All health communities responsible for antibiotic use
The conversation on antibiotics in livestock and antibiotic resistance in bacteria continues. Concerns over misunderstanding and the need for cooperation were top of the list in the most recent antibiotic symposium.
The most recent installment of the National Institute of Animal Agriculture’s (NIAA) Antibiotic Use and Resistance dialog conferences took place Nov. 13-15 in Columbus, OH. The conference featured numerous academic speakers, interactive sessions, and antibiotic topics of pressing concern to the whole community of animal agriculture.
The conference, “A One Health Approach to Antimicrobial Use & Resistance: A Dialogue for a Common Purpose,” presented a clear message—antibiotic use and antimicrobial resistance are the responsibility of all communities. The human health, animal health and environmental health sectors all must be part of the conversation and solutions will require the collaboration, not finger-pointing, of these health communities.
The symposium covered a number of topics which are common refrains in the conversation regarding antibiotic use such as the value of judicious use of antimicrobials, the rampant misunderstanding of the connection between antibiotic use in food animals and antibiotic resistance in germs affecting humans, and the need to cooperate across broad ranges of health communities.
“Finding a solution is not about compromise; it’s about reaching agreement,” stated Dr. Lonnie King, dean of The Ohio State University College of Veterinary Medicine.
“We [animal health, human health and environmental health communities] need to focus on interests and not positions and initiate options for mutual gain. We need to find common ground—something we all can agree to when we disagree on other issues.”
One topic discussed at length was the disconnect between consumers and health officials—for both human and livestock—on what antibiotic resistance is and what plays a role in it.
This issue is complicated by the fact the problem of antimicrobial resistance is a heavily technical topic that is all too often rendered in black and white tones by media, critics and proponents alike. Additionally, the fact that it is an emotional and political issue, rather than simply a scientific issue, compounds the potential for misunderstanding and susceptibility to misinformation. Other problems—such as the public’s tendency to interpret “concern” to mean “risk”— were also brought up.
One of the less common topics brought up in the symposium was a historical perspective on antimicrobial resistance. Contrary to popular thought, antibiotic resistance in bacteria is nothing new and cannot be blamed on human or animal use of modern antibiotics.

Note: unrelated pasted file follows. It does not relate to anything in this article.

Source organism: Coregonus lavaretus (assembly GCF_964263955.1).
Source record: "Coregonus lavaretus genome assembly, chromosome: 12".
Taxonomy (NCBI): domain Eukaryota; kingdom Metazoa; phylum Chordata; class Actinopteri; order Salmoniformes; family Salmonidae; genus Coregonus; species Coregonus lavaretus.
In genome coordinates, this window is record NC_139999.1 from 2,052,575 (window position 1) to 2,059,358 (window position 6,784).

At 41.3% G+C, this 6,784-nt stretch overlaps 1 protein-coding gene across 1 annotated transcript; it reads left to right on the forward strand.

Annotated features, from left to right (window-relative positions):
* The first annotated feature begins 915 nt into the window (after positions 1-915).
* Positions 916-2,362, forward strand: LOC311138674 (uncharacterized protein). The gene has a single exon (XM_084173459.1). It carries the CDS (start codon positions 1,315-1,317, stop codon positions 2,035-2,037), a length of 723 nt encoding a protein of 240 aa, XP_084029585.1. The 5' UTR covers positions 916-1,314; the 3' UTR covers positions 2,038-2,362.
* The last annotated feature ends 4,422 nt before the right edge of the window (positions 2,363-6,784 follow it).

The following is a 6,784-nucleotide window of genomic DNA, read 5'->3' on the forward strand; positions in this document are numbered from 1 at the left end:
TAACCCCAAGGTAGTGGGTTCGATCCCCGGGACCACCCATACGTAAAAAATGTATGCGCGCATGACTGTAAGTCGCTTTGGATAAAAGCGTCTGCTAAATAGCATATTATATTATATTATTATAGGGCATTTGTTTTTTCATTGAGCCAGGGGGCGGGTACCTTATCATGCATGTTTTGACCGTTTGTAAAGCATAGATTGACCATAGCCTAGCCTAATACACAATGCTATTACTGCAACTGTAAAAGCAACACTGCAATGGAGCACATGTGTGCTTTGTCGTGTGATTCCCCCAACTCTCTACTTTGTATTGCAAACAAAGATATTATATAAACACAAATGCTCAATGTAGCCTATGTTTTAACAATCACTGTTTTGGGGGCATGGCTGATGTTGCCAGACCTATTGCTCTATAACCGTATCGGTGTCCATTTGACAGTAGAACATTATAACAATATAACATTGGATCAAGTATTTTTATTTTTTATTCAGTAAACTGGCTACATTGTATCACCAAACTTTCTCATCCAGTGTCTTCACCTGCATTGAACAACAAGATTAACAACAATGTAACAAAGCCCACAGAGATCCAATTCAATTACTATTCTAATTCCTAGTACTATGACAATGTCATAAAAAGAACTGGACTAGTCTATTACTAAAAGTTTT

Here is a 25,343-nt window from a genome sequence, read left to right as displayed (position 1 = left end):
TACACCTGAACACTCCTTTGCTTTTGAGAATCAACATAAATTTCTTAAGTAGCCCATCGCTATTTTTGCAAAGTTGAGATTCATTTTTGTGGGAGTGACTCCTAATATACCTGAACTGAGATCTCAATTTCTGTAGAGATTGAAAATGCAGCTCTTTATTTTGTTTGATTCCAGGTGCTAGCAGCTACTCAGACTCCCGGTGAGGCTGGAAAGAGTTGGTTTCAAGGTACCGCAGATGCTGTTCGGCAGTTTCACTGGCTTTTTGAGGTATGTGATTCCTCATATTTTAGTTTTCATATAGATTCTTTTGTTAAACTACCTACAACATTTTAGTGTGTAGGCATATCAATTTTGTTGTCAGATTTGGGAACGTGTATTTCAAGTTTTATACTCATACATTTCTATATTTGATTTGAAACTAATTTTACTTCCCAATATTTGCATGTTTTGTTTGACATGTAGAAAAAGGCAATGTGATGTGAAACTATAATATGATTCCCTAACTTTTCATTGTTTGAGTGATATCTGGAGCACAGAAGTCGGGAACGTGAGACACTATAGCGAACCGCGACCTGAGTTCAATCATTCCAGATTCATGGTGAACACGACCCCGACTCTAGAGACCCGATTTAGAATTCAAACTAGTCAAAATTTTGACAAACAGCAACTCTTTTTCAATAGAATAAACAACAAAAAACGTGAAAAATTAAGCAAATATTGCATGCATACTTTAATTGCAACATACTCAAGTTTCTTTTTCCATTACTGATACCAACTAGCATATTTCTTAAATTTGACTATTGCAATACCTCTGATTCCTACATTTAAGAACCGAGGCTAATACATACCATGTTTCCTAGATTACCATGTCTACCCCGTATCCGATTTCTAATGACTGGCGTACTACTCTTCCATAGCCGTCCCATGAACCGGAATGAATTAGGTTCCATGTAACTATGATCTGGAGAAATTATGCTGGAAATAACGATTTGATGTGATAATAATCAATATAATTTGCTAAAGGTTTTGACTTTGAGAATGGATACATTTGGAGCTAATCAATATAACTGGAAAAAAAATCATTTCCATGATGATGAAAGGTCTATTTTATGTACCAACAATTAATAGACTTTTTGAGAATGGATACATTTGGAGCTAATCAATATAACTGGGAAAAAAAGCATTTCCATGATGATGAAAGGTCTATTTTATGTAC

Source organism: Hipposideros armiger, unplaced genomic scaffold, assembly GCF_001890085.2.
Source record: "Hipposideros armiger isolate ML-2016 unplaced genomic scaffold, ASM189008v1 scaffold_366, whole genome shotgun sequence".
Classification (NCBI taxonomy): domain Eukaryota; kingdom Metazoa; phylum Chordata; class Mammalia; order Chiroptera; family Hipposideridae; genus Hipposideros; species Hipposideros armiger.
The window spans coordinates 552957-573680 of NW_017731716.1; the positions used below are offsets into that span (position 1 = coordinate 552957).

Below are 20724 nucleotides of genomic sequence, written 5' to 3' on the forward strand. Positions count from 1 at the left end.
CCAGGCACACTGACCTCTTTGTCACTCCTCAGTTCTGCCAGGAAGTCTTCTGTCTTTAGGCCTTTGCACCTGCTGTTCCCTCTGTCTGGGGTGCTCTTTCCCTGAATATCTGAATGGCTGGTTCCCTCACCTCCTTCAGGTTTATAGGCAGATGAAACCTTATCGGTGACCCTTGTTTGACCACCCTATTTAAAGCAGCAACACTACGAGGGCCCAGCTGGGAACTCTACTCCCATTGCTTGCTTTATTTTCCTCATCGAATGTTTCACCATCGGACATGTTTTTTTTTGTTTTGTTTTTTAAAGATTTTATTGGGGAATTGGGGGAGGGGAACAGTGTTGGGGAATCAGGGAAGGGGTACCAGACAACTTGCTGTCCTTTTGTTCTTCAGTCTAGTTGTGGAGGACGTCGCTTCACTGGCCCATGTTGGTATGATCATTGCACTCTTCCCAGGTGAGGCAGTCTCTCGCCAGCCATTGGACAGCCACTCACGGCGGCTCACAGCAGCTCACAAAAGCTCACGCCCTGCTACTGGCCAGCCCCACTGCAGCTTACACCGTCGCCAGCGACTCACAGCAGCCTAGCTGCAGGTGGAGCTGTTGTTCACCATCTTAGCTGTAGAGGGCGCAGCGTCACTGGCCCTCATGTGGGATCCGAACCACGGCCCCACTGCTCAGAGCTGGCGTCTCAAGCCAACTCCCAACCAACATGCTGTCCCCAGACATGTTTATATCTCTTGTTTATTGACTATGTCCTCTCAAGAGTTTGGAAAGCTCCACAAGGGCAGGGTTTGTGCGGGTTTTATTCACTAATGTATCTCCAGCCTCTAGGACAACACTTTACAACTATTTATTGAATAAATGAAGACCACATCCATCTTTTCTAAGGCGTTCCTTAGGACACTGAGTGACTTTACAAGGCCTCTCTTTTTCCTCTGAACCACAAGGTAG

It was pointed out in a presentation that it is in the nature of life forms to adapt to the pressures of their environment. Samples taken from prehistoric caves untouched by humans or animals for thousands of years have shown evidence of bacteria possessing antibiotic-resistant genes.
The growing public outcry over the use of antibiotics in food animals has had a problematic effect on veterinarians of food animals.
Public sentiment, and the political and regulatory attention it has been attracting lately, has drawn into conflict two of a veterinarian’s key oaths of responsibility, “prevention and relief of animal suffering,” and “promotion of public health.”
While the reality is that accomplishing the first does not necessarily jeopardize the latter, greater pressure is being put on veterinarians to subvert one oath for the other. That push, plus the reality that veterinarian-proscribed antibiotic use protocols are not always followed properly on the farm, has the potential to cause liability issues for veterinarians in the future.
Though this is a real possibility and some veterinarians have already begun changing their behavior because of it, the symposium stressed the need for shared responsibility and collaboration in moving forward on the issue of antibiotics in food animals and antimicrobial resistance.
“Antimicrobial resistance is not merely a consequence of use; it’s a consequence of use and misuse, and each community—animal health, human health or environmental health—is responsible for antibiotic stewardship,” read an NIAA release on the topic.
The most recent symposium was one of a themed line of NIAA conferences. The next of NIAA’s conferences will be its annual conference—Animal Agriculture’s Vision to Feed the World: Merging Values & Technology—and will be held April 15-18, 2013, in Louisville, KY. For more information, visit the NIAA website at AnimalAgriculture.org. — Kerry Halladay, WLJ Editor